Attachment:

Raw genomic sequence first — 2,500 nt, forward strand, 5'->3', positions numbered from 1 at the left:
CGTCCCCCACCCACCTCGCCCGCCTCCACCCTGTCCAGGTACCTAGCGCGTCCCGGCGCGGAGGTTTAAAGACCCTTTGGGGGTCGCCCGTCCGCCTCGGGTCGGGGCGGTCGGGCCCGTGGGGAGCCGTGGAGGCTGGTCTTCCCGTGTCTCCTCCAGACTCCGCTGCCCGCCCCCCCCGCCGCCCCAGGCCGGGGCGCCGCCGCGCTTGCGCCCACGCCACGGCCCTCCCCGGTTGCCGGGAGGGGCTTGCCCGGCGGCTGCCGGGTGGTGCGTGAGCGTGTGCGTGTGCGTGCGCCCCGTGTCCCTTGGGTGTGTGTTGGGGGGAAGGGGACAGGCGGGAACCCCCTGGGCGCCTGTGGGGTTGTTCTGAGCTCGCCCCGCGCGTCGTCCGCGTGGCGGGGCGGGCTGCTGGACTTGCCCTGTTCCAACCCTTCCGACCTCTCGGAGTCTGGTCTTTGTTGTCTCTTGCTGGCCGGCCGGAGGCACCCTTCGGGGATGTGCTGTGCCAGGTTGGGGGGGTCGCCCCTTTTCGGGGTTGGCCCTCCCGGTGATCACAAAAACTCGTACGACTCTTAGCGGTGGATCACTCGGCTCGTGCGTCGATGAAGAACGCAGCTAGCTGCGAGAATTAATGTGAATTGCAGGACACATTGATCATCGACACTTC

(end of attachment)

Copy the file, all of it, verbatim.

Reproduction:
Raw genomic sequence first — 2,500 nt, forward strand, 5'->3', positions numbered from 1 at the left:
CGTCCCCCACCCACCTCGCCCGCCTCCACCCTGTCCAGGTACCTAGCGCGTCCCGGCGCGGAGGTTTAAAGACCCTTTGGGGGTCGCCCGTCCGCCTCGGGTCGGGGCGGTCGGGCCCGTGGGGAGCCGTGGAGGCTGGTCTTCCCGTGTCTCCTCCAGACTCCGCTGCCCGCCCCCCCCGCCGCCCCAGGCCGGGGCGCCGCCGCGCTTGCGCCCACGCCACGGCCCTCCCCGGTTGCCGGGAGGGGCTTGCCCGGCGGCTGCCGGGTGGTGCGTGAGCGTGTGCGTGTGCGTGCGCCCCGTGTCCCTTGGGTGTGTGTTGGGGGGAAGGGGACAGGCGGGAACCCCCTGGGCGCCTGTGGGGTTGTTCTGAGCTCGCCCCGCGCGTCGTCCGCGTGGCGGGGCGGGCTGCTGGACTTGCCCTGTTCCAACCCTTCCGACCTCTCGGAGTCTGGTCTTTGTTGTCTCTTGCTGGCCGGCCGGAGGCACCCTTCGGGGATGTGCTGTGCCAGGTTGGGGGGGTCGCCCCTTTTCGGGGTTGGCCCTCCCGGTGATCACAAAAACTCGTACGACTCTTAGCGGTGGATCACTCGGCTCGTGCGTCGATGAAGAACGCAGCTAGCTGCGAGAATTAATGTGAATTGCAGGACACATTGATCATCGACACTTC